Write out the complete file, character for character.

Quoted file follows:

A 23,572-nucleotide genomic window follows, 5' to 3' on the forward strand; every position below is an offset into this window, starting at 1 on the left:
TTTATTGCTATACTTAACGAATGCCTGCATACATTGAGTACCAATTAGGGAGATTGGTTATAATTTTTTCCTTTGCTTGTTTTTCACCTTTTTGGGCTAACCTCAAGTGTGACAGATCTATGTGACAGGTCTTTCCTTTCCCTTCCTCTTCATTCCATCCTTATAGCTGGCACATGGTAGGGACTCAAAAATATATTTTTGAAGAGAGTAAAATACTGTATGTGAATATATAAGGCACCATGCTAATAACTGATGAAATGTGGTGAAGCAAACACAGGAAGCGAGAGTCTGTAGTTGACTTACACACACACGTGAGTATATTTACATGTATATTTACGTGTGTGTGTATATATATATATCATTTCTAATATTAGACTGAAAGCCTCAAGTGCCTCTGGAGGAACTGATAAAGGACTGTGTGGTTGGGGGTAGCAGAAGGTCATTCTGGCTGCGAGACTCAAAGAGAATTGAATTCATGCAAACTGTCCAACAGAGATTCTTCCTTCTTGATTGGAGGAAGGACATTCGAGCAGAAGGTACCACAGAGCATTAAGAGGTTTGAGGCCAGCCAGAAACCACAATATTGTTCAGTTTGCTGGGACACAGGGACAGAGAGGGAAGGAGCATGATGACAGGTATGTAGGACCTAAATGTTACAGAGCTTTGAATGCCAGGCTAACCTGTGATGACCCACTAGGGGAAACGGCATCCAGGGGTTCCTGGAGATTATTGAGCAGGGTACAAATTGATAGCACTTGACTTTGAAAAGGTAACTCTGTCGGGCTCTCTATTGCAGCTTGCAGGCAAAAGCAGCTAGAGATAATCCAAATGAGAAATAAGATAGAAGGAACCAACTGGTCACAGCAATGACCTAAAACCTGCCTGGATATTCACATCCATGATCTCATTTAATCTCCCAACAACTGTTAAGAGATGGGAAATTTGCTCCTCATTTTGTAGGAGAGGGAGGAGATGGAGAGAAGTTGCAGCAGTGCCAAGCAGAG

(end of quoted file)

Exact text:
A 23,572-nucleotide genomic window follows, 5' to 3' on the forward strand; every position below is an offset into this window, starting at 1 on the left:
TTTATTGCTATACTTAACGAATGCCTGCATACATTGAGTACCAATTAGGGAGATTGGTTATAATTTTTTCCTTTGCTTGTTTTTCACCTTTTTGGGCTAACCTCAAGTGTGACAGATCTATGTGACAGGTCTTTCCTTTCCCTTCCTCTTCATTCCATCCTTATAGCTGGCACATGGTAGGGACTCAAAAATATATTTTTGAAGAGAGTAAAATACTGTATGTGAATATATAAGGCACCATGCTAATAACTGATGAAATGTGGTGAAGCAAACACAGGAAGCGAGAGTCTGTAGTTGACTTACACACACACGTGAGTATATTTACATGTATATTTACGTGTGTGTGTATATATATATATCATTTCTAATATTAGACTGAAAGCCTCAAGTGCCTCTGGAGGAACTGATAAAGGACTGTGTGGTTGGGGGTAGCAGAAGGTCATTCTGGCTGCGAGACTCAAAGAGAATTGAATTCATGCAAACTGTCCAACAGAGATTCTTCCTTCTTGATTGGAGGAAGGACATTCGAGCAGAAGGTACCACAGAGCATTAAGAGGTTTGAGGCCAGCCAGAAACCACAATATTGTTCAGTTTGCTGGGACACAGGGACAGAGAGGGAAGGAGCATGATGACAGGTATGTAGGACCTAAATGTTACAGAGCTTTGAATGCCAGGCTAACCTGTGATGACCCACTAGGGGAAACGGCATCCAGGGGTTCCTGGAGATTATTGAGCAGGGTACAAATTGATAGCACTTGACTTTGAAAAGGTAACTCTGTCGGGCTCTCTATTGCAGCTTGCAGGCAAAAGCAGCTAGAGATAATCCAAATGAGAAATAAGATAGAAGGAACCAACTGGTCACAGCAATGACCTAAAACCTGCCTGGATATTCACATCCATGATCTCATTTAATCTCCCAACAACTGTTAAGAGATGGGAAATTTGCTCCTCATTTTGTAGGAGAGGGAGGAGATGGAGAGAAGTTGCAGCAGTGCCAAGCAGAG